Your word against the IRS – you lose?
“I know I filed it, but the IRS tells me they never received it.”
Tax returns – lost. Collection appeals – misplaced. Innocent spouse claims – never processed.
The reality is that the IRS does lose incoming mail. It is the exception, not the rule, but it happens.
And when it happens, it can be difficult to convince the IRS they are at fault without compelling evidence of filing.
The very best, indisputable way to file with the IRS:
Hand-file it. Take your return, or your appeal or request, and drive it over to an IRS walk-in center. Bring a copy with you. When you file the original, ask the IRS to date stamp the copy as received.
I almost always recommend this for a series of unfiled returns. Avoid mailing all the returns in the same envelope. Putting each one in a separate envelope can result in 4 out of 5 being processed. You need 5 out of 5.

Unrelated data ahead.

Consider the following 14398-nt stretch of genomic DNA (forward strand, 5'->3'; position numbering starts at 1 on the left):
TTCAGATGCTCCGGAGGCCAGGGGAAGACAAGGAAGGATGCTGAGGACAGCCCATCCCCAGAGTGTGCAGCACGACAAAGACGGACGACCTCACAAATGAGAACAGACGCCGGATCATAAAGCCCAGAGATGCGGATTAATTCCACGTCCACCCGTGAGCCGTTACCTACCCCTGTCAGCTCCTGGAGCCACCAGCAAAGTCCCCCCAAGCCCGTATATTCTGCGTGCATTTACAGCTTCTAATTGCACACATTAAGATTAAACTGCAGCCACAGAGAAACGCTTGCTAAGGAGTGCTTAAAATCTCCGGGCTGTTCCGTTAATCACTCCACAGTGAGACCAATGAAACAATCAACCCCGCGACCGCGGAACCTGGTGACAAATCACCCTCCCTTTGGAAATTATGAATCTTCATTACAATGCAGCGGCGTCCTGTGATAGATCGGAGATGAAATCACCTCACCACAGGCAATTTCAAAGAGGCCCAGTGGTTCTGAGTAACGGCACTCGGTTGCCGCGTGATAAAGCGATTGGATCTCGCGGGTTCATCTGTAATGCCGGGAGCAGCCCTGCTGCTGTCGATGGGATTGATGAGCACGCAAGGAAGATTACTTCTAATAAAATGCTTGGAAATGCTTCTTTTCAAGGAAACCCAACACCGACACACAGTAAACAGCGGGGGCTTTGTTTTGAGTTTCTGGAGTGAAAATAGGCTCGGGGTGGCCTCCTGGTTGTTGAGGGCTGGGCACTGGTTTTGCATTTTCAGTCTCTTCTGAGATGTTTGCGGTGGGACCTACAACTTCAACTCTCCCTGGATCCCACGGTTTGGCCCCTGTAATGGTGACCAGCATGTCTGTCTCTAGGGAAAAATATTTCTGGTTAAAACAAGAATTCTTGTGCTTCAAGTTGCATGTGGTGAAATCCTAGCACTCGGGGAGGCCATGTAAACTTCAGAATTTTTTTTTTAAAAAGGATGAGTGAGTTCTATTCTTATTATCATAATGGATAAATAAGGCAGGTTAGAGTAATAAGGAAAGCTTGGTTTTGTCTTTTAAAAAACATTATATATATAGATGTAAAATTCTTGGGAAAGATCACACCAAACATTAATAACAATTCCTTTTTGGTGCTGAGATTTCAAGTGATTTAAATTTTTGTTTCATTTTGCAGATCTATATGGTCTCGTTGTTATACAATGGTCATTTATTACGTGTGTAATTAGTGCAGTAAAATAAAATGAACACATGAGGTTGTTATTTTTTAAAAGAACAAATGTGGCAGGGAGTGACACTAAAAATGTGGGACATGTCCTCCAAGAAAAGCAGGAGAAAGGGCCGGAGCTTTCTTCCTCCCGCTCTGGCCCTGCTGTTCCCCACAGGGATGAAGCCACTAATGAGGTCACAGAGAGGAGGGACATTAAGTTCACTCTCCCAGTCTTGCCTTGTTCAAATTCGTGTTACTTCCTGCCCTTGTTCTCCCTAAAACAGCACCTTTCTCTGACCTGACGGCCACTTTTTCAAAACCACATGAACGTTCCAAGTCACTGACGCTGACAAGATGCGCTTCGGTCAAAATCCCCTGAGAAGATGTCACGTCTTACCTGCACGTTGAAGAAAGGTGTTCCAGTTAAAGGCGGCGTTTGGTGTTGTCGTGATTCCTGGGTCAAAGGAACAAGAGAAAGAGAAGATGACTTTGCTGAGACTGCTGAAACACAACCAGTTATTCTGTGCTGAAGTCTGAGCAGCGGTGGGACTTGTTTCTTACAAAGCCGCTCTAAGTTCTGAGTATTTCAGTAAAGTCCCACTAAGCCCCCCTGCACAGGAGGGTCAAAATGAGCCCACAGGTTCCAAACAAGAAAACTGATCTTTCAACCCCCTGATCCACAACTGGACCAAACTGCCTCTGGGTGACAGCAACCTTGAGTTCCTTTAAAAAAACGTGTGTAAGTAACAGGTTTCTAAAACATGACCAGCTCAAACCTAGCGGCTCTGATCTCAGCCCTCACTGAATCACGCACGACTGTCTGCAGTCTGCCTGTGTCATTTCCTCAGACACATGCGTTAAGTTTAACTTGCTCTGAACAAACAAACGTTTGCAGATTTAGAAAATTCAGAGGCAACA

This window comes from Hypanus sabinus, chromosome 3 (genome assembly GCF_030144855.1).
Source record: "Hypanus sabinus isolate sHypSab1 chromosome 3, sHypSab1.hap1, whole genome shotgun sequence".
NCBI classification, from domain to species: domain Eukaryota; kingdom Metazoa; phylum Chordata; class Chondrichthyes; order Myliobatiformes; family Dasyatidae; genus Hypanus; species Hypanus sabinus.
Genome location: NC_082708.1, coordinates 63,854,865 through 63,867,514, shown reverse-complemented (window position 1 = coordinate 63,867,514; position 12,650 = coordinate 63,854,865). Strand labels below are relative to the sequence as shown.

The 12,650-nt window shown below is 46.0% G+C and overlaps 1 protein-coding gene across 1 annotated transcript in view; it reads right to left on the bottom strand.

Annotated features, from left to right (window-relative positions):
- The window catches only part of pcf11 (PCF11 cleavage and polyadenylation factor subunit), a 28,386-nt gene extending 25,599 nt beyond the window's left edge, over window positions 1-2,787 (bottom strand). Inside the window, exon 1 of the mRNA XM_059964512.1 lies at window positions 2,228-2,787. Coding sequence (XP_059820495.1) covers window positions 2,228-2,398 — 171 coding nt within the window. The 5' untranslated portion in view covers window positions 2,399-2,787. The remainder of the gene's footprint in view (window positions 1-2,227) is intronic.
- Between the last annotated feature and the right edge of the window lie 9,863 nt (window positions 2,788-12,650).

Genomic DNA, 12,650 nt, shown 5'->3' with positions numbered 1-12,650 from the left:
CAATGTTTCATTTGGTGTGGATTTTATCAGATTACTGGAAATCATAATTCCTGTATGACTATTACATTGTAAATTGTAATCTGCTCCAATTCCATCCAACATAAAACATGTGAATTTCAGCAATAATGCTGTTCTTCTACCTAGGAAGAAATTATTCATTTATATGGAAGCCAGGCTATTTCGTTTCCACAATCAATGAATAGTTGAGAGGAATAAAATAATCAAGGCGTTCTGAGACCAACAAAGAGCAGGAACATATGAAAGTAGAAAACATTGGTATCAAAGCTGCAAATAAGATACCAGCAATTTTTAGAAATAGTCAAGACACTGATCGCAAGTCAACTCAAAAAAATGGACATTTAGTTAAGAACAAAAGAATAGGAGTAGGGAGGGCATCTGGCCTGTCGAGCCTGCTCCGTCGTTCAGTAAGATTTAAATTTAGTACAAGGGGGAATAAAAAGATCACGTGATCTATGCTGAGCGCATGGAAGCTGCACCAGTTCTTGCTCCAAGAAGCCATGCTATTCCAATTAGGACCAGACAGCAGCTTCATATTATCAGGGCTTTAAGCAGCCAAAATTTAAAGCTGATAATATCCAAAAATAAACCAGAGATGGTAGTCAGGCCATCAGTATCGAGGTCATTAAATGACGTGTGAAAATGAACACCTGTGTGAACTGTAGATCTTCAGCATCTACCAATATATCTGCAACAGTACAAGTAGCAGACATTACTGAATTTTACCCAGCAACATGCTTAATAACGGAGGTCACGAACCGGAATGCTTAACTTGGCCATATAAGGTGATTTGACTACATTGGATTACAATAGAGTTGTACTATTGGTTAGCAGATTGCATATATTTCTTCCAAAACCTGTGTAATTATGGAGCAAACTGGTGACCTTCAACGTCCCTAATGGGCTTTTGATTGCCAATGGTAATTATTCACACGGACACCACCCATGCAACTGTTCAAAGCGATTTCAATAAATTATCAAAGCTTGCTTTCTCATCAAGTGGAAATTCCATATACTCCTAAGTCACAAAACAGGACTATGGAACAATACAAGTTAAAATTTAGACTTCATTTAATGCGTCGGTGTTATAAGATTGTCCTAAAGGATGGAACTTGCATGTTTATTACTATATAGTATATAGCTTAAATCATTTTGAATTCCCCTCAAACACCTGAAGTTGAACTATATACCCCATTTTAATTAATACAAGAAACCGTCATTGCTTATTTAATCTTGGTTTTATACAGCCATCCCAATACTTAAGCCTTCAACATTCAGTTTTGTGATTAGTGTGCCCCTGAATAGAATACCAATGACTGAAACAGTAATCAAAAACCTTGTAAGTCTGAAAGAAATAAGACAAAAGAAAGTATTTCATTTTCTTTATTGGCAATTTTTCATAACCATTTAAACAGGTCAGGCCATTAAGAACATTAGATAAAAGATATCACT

Lately, I have been hand-filing collection due process appeals by hand as well. I have been challenged on more than one occasion by an IRS Revenue Officer or Appeals Officer as to the timeliness of an appeal. Undisputed proof – a copy with an IRS date stamp – puts an end to these issues.
If you file with a post office proof of mailing certificate, be prepared: On occasion, the IRS may question what was in the envelope. Sometimes, I have seen the IRS take the unreasonable position that your mailing reciept only proves you mailed something to the IRS, not what you mailed.
When it is your word against the IRS records, you lose. If it is important, hand-file it.